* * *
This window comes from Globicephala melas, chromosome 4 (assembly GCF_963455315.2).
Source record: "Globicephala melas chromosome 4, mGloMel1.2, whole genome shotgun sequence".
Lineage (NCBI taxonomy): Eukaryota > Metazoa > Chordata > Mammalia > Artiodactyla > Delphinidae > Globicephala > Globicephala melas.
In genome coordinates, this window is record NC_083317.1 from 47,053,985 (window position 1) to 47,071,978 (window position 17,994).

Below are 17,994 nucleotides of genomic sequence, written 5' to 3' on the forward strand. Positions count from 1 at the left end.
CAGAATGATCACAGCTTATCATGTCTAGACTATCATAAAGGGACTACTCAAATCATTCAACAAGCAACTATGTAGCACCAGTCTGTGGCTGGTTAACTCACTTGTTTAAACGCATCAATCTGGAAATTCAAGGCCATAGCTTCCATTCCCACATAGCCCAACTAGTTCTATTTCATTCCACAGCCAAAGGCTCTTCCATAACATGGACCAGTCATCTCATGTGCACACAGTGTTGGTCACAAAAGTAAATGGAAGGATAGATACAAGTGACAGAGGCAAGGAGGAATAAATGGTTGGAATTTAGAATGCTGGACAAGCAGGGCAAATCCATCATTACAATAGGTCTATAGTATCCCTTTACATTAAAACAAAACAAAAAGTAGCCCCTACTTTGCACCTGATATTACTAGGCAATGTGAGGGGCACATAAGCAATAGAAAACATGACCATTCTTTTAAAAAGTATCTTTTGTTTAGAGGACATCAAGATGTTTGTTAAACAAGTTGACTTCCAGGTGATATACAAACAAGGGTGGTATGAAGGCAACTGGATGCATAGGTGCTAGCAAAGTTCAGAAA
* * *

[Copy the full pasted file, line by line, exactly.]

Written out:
This window comes from Globicephala melas, chromosome 4 (assembly GCF_963455315.2).
Source record: "Globicephala melas chromosome 4, mGloMel1.2, whole genome shotgun sequence".
Lineage (NCBI taxonomy): Eukaryota > Metazoa > Chordata > Mammalia > Artiodactyla > Delphinidae > Globicephala > Globicephala melas.
In genome coordinates, this window is record NC_083317.1 from 47,053,985 (window position 1) to 47,071,978 (window position 17,994).

Below are 17,994 nucleotides of genomic sequence, written 5' to 3' on the forward strand. Positions count from 1 at the left end.
CAGAATGATCACAGCTTATCATGTCTAGACTATCATAAAGGGACTACTCAAATCATTCAACAAGCAACTATGTAGCACCAGTCTGTGGCTGGTTAACTCACTTGTTTAAACGCATCAATCTGGAAATTCAAGGCCATAGCTTCCATTCCCACATAGCCCAACTAGTTCTATTTCATTCCACAGCCAAAGGCTCTTCCATAACATGGACCAGTCATCTCATGTGCACACAGTGTTGGTCACAAAAGTAAATGGAAGGATAGATACAAGTGACAGAGGCAAGGAGGAATAAATGGTTGGAATTTAGAATGCTGGACAAGCAGGGCAAATCCATCATTACAATAGGTCTATAGTATCCCTTTACATTAAAACAAAACAAAAAGTAGCCCCTACTTTGCACCTGATATTACTAGGCAATGTGAGGGGCACATAAGCAATAGAAAACATGACCATTCTTTTAAAAAGTATCTTTTGTTTAGAGGACATCAAGATGTTTGTTAAACAAGTTGACTTCCAGGTGATATACAAACAAGGGTGGTATGAAGGCAACTGGATGCATAGGTGCTAGCAAAGTTCAGAAA